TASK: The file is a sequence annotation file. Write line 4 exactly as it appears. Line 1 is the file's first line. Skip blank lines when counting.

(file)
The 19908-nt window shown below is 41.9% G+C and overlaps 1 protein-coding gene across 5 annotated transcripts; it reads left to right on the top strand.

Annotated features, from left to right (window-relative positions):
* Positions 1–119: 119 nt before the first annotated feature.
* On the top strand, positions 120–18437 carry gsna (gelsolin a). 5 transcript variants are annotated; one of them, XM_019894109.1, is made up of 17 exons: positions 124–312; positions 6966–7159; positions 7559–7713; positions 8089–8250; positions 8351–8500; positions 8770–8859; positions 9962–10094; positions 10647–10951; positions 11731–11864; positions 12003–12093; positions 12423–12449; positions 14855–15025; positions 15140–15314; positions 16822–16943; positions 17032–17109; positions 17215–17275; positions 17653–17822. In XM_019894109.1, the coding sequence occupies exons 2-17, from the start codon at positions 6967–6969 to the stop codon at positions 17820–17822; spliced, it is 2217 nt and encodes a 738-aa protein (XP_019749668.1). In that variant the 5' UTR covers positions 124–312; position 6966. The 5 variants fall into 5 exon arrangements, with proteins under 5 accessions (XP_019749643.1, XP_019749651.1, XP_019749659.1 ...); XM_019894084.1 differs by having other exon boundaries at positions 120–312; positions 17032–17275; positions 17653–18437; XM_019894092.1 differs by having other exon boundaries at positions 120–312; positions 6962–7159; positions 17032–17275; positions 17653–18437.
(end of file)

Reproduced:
* On the top strand, positions 120–18437 carry gsna (gelsolin a). 5 transcript variants are annotated; one of them, XM_019894109.1, is made up of 17 exons: positions 124–312; positions 6966–7159; positions 7559–7713; positions 8089–8250; positions 8351–8500; positions 8770–8859; positions 9962–10094; positions 10647–10951; positions 11731–11864; positions 12003–12093; positions 12423–12449; positions 14855–15025; positions 15140–15314; positions 16822–16943; positions 17032–17109; positions 17215–17275; positions 17653–17822. In XM_019894109.1, the coding sequence occupies exons 2-17, from the start codon at positions 6967–6969 to the stop codon at positions 17820–17822; spliced, it is 2217 nt and encodes a 738-aa protein (XP_019749668.1). In that variant the 5' UTR covers positions 124–312; position 6966. The 5 variants fall into 5 exon arrangements, with proteins under 5 accessions (XP_019749643.1, XP_019749651.1, XP_019749659.1 ...); XM_019894084.1 differs by having other exon boundaries at positions 120–312; positions 17032–17275; positions 17653–18437; XM_019894092.1 differs by having other exon boundaries at positions 120–312; positions 6962–7159; positions 17032–17275; positions 17653–18437.